Lost Language of Ladino Revived in Spain Medieval Spanish Jews spoke Ladino, or Judeo-Spanish, for centuries. Now a small group is trying to revive Ladino, with assistance from the Spanish government.

Lost Language of Ladino Revived in Spain

Lost Language of Ladino Revived in Spain

  • Download
  • <iframe src="https://www.npr.org/player/embed/8989551/8989552" width="100%" height="290" frameborder="0" scrolling="no" title="NPR embedded audio player">
  • Transcript

Medieval Spanish Jews spoke Ladino, or Judeo-Spanish, for centuries. Now a small group is trying to revive Ladino, with assistance from the Spanish government.


Yiddish is not the only language of the Jewish Diaspora.

When Jews were expelled from Spain in 1492, many took their own version of Spanish with them - Ladino. The Holocaust nearly wiped out Ladino. But now, as Jerome Socolovsky reports from Madrid, there are new efforts to preserve it.

JEROME SOCOLOVSKY: Ninety-four-year-old Angela Pipano(ph) was born in Salonika, a Greek city now known as Thessalonica. When she was a child it had a large Jewish community made up of descendents of those who had fled the Spanish inquisition.

Ms. ANGELA PIPANO: (Speaking foreign language)

SOCOLOVSKY: There was just one Jewish woman in all Salonika who could speak another language. All the rest of them, our mothers, spoke only Ladino, she says. Sitting in her Madrid apartment, Pipano struggles to remember her native tongue. She repeatedly lapses into Spanish. It's hard for her because the two languages are so similar.

Ms. PIPANO: (Speaking foreign language)

SOCOLOVSKY: You know, I remember, I do remember things from back then, she says. Like the great Salonika fire of 1917, and of course the Holocaust, which devastated Salonika's Jewish community along with many other Ladino-speaking communities in the Balkans.

Pipano and her husband fled into the mountains, then to Palestine under the British mandate, and finally back to their ancestral home in Spain. Today there are an estimated 200,000 people who understand at least some Ladino. That's according to the National Ladino Culture Authority in Israel, where most of them live. But there has been a resurgence of interest elsewhere, including in Spain, or Sepharad(ph), as it's called in Ladino.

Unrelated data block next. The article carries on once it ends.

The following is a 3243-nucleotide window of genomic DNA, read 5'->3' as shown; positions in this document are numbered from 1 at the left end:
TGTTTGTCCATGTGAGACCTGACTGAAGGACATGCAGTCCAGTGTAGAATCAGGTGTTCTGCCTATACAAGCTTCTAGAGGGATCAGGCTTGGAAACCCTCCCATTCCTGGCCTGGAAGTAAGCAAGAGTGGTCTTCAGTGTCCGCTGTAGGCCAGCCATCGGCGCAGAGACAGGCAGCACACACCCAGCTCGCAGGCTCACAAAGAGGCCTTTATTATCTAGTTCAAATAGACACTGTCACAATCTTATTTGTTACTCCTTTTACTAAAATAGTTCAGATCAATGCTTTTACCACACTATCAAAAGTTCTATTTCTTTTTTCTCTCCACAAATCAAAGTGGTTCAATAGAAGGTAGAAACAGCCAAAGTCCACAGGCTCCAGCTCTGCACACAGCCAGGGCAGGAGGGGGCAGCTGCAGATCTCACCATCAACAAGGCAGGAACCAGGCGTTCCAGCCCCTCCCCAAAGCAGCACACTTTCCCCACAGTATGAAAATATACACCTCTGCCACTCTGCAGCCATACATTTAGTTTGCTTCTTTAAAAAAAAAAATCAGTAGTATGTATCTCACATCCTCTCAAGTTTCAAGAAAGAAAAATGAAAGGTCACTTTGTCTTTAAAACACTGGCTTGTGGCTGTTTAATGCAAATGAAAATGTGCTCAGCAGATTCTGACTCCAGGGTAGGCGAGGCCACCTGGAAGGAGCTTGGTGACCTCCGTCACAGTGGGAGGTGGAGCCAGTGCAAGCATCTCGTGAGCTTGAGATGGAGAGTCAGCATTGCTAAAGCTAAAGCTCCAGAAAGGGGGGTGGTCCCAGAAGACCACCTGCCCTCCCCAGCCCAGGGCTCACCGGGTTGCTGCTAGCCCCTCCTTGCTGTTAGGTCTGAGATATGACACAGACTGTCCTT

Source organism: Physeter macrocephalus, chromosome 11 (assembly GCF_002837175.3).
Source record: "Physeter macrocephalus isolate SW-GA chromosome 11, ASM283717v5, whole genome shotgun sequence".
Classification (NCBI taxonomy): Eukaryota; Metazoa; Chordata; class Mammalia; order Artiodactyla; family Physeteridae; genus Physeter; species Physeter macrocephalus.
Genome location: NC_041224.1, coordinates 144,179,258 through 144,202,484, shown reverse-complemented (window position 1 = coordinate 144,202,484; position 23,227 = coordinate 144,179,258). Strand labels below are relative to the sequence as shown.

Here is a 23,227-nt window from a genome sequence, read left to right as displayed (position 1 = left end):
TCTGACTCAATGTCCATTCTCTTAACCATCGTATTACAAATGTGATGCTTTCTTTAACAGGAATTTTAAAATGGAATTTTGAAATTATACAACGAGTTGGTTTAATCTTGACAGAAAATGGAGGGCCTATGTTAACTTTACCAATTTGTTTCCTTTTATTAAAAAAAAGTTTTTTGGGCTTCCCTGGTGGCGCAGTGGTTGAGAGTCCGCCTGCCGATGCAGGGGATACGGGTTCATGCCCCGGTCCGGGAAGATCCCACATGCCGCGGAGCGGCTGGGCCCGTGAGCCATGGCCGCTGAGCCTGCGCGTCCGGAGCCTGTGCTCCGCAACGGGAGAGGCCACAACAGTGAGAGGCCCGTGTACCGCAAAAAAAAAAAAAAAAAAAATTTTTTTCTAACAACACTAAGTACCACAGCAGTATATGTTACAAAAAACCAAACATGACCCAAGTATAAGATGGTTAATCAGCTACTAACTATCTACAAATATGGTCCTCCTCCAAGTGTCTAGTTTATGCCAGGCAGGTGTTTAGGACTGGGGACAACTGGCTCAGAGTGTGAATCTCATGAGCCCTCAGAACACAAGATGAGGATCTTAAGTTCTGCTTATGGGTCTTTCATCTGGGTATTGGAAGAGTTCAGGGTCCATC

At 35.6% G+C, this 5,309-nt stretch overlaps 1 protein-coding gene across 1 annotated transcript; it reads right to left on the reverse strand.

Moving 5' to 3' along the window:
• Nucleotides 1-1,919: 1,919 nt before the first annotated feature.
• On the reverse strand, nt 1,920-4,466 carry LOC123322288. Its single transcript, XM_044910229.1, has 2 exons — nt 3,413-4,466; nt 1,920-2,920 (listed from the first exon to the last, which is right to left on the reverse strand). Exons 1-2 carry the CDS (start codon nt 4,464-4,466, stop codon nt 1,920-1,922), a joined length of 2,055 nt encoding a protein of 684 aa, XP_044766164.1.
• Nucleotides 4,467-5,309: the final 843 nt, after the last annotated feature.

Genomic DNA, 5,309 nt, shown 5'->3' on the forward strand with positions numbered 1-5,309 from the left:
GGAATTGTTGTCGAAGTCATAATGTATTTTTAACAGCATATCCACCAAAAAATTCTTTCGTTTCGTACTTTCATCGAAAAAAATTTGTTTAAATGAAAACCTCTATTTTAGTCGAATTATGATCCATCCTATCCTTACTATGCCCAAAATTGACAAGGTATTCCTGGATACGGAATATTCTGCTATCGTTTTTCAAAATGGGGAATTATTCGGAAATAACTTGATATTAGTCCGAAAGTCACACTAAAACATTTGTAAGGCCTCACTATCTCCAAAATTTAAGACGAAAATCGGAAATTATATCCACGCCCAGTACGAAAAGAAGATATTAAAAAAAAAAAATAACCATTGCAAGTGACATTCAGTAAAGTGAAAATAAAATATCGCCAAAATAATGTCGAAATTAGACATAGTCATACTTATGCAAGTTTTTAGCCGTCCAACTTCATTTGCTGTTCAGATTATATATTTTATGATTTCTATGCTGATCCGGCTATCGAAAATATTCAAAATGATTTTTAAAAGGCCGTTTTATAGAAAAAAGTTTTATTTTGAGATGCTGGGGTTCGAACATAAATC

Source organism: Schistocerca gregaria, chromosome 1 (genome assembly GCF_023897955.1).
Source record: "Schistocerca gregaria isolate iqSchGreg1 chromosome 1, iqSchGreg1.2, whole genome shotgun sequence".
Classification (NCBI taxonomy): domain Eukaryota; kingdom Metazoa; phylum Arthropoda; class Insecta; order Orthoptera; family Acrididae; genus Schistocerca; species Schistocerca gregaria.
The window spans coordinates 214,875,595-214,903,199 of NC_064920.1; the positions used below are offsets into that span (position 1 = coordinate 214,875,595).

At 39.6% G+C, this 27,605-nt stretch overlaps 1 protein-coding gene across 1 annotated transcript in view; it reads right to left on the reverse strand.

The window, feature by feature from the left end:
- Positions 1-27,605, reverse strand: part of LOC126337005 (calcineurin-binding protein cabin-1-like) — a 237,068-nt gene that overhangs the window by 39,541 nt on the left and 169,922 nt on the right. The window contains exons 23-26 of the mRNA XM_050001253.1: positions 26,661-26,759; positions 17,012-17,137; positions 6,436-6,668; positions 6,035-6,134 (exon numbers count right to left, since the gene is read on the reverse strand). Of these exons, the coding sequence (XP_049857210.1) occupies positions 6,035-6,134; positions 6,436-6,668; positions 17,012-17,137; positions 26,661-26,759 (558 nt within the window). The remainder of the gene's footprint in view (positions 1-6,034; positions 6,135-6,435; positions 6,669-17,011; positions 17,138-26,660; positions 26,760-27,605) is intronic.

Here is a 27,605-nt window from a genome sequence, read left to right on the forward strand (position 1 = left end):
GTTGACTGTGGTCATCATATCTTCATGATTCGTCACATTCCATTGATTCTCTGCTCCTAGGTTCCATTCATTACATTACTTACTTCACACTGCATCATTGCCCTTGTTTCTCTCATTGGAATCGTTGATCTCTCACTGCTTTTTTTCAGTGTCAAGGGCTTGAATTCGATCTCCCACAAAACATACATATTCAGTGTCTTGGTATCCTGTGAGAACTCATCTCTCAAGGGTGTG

(Soundbite of song)

SOCOLOVSKY: The singer is Viviana Rascel Barakan(ph). She and her mother Matilda broadcast a weekly Ladino program for Spanish National Radio's overseas service. Matilda learned the language from her grandmother, who was born on the Greek island of Rhodes.

Ms. MATILDA BARAKAN(ph): (Ladino spoken)

SOCOLOVSKY: We want to show that this is not a dead language, she says in Ladino after a recent taping session. In killing the people who spoke it in the Second World War, they killed a big part of the culture. That's why we have the obligation to carry it on.

The mother/daughter show has been on the air for 20 years. But now the Cervantes Institute, the government agency that promotes Spanish abroad, is setting up a special department to help preserve Ladino. Jorge Urrutia, a director of the institute, says Judeo Espanol, as it's formally known, is a link back to the Spanish that was spoken in medieval times.

Mr. JORGE URRUTIA (Director, Cervantes Institute): (Foreign language spoken)

SOCOLOVSKY: Judeo Espanol is a language that has survived 500 years, spanning cultures, geography and the vicissitudes of history. Naturally, the Cervantes Institute had to do something, he says. The institute has been sponsoring Ladino readings and seminars at its branches in Tel Aviv, Istanbul and Sofia. Now Ladino will be a focus of a new Cervantes Institute in Thessalonica that will be located next to the city's Sephardic museum. The hope is not that people will start speaking Ladino but rather that the language will survive through a resurgence of interest in Ladino poetry and music.

(Soundbite of music)

SOCOLOVSKY: For NPR News, I'm Jerome Socolovsky in Madrid.

(Soundbite of music)

Copyright © 2007 NPR. All rights reserved. Visit our website terms of use and permissions pages at www.npr.org for further information.

NPR transcripts are created on a rush deadline by an NPR contractor. This text may not be in its final form and may be updated or revised in the future. Accuracy and availability may vary. The authoritative record of NPR’s programming is the audio record.